So, if you're interested, it's there; if not, you can ignore it.  But it will always be what I am currently reading, and probably won't ever have more than 3 books listed at one time.  I'm just not that good.  And it won't always be stuff like biography or theology.  Sometimes I read for entertainment, like right now I'm reading Dan Brown's The Lost Symbol.  It's a lot like his previous bestseller The DaVinci Code, and it's just a thrill ride.  I also started Ancient-Future Faith by Robert Webber in preparation for a class I'll be teaching in a few weeks called, "The New Evangelicalism."  But I'll go in phases depending on my mood and what's being published.

And just because I'm reading it doesn't mean it's a recommendation.  I read some stuff that I would never recommend, though I try to keep that to a minimum.  But it happens.  So if I say I'm reading it doesn't mean it's good, it just means I'm reading it.  Ask me later if I liked it.

A Thought Upon Reading Two Generals

I recently finished "The Personal Memoirs of Ulysses S. Grant," which were written at the end of his life while he was dying of throat cancer.  At the end, he wrote, "I feel that we are on the eve of a new era, when there is to be great harmony between the Federal and the Confederate.  I cannot stay to be a living witness of the correctness of this prophecy; but I feel it within me that it is to be so.  The universally kind feeling for me at atime when it was supposed that each day would prove my last, seemed to me the beginning of the answer to 'Let us have peace.'"  (He would die within a week.)

Before that I read Steven Ambrose's biography of Dwight D. Eisenhower, the great general who led the Allies to victory in Europe.  His greatest accomplishment as president, according to Ambrose, was that he kept the U.S. out of war with the Soviet Union when there were so many opportunities to go to war and so many people advising him to do just that.

At the Battle of Fredericksburg Robert E. Lee said to General James Longstreet, "It is well that war is so terrible -- lest we should grow too fond of it."

I saw an interview with General Colin Powell in which he said that war is horrible, that every other means of resolution must be sought, and should only be a very last resort.

Is it just me or does it seem that those who are most eager to involve us in war are those who have never be in one?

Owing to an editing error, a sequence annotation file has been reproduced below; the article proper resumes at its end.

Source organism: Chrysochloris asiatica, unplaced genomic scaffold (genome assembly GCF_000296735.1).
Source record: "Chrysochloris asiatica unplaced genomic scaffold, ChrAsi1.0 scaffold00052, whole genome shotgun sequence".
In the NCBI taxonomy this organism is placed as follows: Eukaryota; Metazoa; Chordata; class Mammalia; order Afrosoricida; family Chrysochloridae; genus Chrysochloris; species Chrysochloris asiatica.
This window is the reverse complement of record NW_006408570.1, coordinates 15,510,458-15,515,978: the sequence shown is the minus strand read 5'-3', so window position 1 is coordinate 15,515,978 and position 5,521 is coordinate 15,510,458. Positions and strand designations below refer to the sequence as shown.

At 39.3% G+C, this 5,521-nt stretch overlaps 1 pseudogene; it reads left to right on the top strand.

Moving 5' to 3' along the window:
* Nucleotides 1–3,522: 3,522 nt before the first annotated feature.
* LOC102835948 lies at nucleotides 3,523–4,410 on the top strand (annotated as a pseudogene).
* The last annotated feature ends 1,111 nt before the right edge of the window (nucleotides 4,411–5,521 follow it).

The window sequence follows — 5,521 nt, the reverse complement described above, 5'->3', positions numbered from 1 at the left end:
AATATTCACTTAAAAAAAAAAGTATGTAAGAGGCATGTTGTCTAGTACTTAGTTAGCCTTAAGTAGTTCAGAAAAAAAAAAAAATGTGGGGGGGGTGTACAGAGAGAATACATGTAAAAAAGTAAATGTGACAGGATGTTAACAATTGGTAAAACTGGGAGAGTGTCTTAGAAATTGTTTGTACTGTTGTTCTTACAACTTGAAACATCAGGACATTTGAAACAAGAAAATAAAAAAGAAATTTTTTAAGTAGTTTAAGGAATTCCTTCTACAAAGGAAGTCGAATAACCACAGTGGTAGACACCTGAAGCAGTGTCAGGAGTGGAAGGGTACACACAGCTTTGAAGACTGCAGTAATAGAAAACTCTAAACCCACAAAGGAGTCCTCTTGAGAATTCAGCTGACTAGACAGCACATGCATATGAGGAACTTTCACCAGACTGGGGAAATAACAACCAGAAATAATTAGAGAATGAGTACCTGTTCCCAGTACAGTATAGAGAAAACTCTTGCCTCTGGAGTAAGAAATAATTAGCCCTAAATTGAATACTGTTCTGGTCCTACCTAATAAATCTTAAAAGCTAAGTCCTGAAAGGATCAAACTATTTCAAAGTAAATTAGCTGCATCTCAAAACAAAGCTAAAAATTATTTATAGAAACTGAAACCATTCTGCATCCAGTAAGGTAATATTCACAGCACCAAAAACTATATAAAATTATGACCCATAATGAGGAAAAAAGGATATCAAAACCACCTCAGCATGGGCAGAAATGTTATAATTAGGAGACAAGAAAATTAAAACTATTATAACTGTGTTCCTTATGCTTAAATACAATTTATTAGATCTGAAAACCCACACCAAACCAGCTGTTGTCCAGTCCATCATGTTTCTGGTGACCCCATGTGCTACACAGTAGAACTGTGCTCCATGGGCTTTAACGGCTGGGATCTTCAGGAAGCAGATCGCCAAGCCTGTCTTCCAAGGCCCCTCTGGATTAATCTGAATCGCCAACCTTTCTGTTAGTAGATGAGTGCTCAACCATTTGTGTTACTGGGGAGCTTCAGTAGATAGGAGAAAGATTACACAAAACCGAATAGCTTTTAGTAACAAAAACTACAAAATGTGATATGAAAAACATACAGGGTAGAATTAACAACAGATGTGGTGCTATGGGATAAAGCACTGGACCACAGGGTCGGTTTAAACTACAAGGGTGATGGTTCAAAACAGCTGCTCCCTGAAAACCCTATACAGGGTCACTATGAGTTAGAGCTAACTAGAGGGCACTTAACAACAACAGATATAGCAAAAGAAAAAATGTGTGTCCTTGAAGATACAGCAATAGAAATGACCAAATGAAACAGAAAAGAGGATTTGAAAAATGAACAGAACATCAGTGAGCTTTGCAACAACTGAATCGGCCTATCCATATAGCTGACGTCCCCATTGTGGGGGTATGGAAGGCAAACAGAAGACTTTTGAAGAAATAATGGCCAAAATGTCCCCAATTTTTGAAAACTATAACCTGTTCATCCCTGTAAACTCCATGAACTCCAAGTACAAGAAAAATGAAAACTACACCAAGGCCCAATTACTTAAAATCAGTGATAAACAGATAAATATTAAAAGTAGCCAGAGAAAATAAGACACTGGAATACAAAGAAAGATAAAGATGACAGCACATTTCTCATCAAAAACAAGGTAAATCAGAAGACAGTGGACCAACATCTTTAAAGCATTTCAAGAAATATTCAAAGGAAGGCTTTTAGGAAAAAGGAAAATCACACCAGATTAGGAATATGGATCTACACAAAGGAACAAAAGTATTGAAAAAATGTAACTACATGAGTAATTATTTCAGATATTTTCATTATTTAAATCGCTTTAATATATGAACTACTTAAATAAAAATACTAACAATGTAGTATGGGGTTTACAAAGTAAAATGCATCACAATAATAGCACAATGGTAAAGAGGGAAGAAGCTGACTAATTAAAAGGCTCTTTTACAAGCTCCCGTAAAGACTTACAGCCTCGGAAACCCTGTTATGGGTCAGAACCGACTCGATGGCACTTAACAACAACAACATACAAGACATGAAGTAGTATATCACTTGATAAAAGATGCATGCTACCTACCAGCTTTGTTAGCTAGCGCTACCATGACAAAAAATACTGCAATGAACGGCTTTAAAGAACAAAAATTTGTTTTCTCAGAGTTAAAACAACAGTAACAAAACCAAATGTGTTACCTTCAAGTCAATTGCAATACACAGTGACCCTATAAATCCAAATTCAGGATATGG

A Rule of Thumb

Take anything Pat Robertson says.

Find the antonym.

And that's pretty much the correct Christian position.

Thursday, January 14, 2010

Right Words

I hate being wordless.

     Not that I mind silence. I’m perfectly happy with silence most of the time, and not just when I’m alone. I think that there is a level of relationship in which words are not necessary, when two people can be in each other’s presence and just enjoy each others presence without speaking. But that can’t be always, and it takes time for a relationship to get to that point.
    And when you are thrust into a position with someone you don’t know, silence is pretty darn awkward. In the first few days of my first year in college at Baylor, the university would schedule things called “freshman mixers” which were designed to help people get to know each other and make new friends. Well, I was 1,400 miles from home, in a foreign land (Texas) and I didn’t know anybody except my roommate, whom I had just met, so going to a mixer seemed like a good idea. Free food, a couple of hundred people, half of which were really attractive girls with cute accents—what’s not to like?
At the time I didn’t really know anything about introverts and extroverts, but I quickly learned that there were people for whom talking with complete strangers was not only easy but effortless if not energizing as well.
    And I wasn’t one of those people. So once we got the “What’s your name? Where are you from? What’s your major” information out of the way, I was kind of stuck. I couldn’t think of anything interesting to say, couldn’t think of anything interesting to ask—my mind would go blank.
    Sometimes I would be talking with someone like me, and then the silence would really be awkward. Most of the time it would seem that I would be with some ├╝ber-extravert for whom the words just flowed like a stream. Or a river. A raging river after a record rainfall with rapids formed by ragged rocks. The onslaught of words would stun an ox. Sometimes these people would talk about nothing but themselves, and, quite frankly, they weren’t that interesting, and it always seemed to me that if you can’t say anything interesting, it’s best to say nothing at all.
    But then some of these people would want to do something even worse—instead of wanting to talk about themselves, they would want to talk about…me. And I didn’t have much to say because, like I said, if you can’t say anything interesting, best not to say anything at all. And I found it hard to find much to say about me that I thought would be interesting to anyone else. It’s not so much that I thought that my own life was boring—although, there was that—but that I couldn’t find how anyone else wouldn’t be bored either.
    There are times when a word is wanted or even needed. I like when that word comes, and am frustrated when it won’t, but I have never thought to make up for the right word with a plethora of other words. Quantity over quality has never made sense to me when it comes to words.